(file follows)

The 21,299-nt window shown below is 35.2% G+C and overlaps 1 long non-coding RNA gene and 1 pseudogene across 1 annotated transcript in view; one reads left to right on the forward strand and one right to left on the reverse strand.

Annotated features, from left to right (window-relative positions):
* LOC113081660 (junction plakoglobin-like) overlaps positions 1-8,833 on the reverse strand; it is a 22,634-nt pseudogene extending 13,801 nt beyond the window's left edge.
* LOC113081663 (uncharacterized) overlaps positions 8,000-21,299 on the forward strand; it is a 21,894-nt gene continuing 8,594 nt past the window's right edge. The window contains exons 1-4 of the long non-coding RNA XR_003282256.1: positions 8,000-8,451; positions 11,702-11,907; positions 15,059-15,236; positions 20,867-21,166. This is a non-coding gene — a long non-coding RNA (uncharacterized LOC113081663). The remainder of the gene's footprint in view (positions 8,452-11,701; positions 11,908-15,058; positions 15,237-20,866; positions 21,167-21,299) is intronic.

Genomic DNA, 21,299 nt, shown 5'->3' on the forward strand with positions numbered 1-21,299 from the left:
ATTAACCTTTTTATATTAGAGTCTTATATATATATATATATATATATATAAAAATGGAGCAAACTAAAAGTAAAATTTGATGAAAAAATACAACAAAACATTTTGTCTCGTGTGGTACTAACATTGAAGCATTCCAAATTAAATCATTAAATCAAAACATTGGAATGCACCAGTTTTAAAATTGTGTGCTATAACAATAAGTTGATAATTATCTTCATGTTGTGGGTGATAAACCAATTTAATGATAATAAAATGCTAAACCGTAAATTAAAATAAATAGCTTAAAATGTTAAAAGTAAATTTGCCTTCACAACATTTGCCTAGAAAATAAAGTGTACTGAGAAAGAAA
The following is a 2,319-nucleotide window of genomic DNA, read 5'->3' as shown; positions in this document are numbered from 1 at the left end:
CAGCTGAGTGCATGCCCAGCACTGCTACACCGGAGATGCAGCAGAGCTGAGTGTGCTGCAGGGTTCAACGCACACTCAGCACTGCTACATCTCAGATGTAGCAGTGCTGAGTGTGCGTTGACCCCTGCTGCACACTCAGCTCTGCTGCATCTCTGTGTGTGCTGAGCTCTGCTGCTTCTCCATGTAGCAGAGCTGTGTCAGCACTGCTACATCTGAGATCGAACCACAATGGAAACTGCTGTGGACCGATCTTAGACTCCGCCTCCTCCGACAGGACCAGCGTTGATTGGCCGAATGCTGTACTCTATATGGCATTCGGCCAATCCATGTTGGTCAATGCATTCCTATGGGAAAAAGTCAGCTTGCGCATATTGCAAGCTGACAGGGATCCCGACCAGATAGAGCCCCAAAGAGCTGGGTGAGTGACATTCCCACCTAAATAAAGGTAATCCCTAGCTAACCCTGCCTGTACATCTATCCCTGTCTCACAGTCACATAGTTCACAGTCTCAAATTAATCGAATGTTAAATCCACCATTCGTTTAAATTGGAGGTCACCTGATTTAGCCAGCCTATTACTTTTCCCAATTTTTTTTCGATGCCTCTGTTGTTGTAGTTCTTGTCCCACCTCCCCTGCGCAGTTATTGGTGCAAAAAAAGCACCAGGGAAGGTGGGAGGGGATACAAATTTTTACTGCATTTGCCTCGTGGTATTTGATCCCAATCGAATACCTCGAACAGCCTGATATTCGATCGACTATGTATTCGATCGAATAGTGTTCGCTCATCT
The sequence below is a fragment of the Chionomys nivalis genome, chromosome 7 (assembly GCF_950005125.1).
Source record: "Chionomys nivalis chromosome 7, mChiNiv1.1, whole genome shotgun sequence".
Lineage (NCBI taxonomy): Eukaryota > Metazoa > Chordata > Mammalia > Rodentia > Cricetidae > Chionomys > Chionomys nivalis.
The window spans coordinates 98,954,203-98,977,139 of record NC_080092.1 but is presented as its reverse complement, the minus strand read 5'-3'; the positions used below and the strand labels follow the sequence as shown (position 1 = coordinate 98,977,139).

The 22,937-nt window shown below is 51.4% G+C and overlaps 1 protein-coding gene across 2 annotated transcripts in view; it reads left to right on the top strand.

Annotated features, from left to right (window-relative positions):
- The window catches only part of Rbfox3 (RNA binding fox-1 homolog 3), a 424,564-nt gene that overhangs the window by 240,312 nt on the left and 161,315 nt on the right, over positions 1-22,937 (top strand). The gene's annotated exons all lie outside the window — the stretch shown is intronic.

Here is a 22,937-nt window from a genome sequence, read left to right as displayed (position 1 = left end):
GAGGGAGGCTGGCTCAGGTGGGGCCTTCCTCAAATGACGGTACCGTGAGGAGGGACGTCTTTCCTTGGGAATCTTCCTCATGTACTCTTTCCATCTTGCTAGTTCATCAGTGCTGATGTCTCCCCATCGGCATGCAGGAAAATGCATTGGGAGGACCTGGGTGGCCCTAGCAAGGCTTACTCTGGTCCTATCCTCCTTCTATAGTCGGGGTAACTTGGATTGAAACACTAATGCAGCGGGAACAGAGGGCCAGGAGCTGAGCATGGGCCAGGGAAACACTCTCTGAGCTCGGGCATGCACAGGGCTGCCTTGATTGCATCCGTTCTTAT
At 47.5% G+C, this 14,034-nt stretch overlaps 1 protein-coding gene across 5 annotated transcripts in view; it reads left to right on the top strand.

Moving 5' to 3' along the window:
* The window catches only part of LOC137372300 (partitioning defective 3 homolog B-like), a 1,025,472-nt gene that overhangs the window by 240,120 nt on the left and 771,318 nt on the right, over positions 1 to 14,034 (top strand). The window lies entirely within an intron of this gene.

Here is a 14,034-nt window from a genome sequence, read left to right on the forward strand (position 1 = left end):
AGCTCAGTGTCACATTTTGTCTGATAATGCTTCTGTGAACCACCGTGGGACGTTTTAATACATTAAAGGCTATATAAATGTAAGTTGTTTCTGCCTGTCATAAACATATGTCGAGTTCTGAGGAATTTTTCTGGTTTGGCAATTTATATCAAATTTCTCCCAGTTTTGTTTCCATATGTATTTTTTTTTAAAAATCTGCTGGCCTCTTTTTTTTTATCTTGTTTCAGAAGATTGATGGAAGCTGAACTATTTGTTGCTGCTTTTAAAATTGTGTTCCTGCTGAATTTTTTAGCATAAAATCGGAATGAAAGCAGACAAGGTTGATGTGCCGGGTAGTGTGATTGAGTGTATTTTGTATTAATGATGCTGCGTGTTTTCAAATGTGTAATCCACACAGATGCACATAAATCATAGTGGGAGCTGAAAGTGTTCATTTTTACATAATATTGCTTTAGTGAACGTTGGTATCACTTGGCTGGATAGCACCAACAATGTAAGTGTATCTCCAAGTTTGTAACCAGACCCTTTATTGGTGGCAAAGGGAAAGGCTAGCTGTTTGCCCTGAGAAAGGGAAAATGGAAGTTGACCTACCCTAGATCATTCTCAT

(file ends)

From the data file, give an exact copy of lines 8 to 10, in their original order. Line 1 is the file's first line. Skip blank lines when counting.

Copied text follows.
CAGCTGAGTGCATGCCCAGCACTGCTACACCGGAGATGCAGCAGAGCTGAGTGTGCTGCAGGGTTCAACGCACACTCAGCACTGCTACATCTCAGATGTAGCAGTGCTGAGTGTGCGTTGACCCCTGCTGCACACTCAGCTCTGCTGCATCTCTGTGTGTGCTGAGCTCTGCTGCTTCTCCATGTAGCAGAGCTGTGTCAGCACTGCTACATCTGAGATCGAACCACAATGGAAACTGCTGTGGACCGATCTTAGACTCCGCCTCCTCCGACAGGACCAGCGTTGATTGGCCGAATGCTGTACTCTATATGGCATTCGGCCAATCCATGTTGGTCAATGCATTCCTATGGGAAAAAGTCAGCTTGCGCATATTGCAAGCTGACAGGGATCCCGACCAGATAGAGCCCCAAAGAGCTGGGTGAGTGACATTCCCACCTAAATAAAGGTAATCCCTAGCTAACCCTGCCTGTACATCTATCCCTGTCTCACAGTCACATAGTTCACAGTCTCAAATTAATCGAATGTTAAATCCACCATTCGTTTAAATTGGAGGTCACCTGATTTAGCCAGCCTATTACTTTTCCCAATTTTTTTTCGATGCCTCTGTTGTTGTAGTTCTTGTCCCACCTCCCCTGCGCAGTTATTGGTGCAAAAAAAGCACCAGGGAAGGTGGGAGGGGATACAAATTTTTACTGCATTTGCCTCGTGGTATTTGATCCCAATCGAATACCTCGAACAGCCTGATATTCGATCGACTATGTATTCGATCGAATAGTGTTCGCTCATCT
The sequence below is a fragment of the Chionomys nivalis genome, chromosome 7 (assembly GCF_950005125.1).
Source record: "Chionomys nivalis chromosome 7, mChiNiv1.1, whole genome shotgun sequence".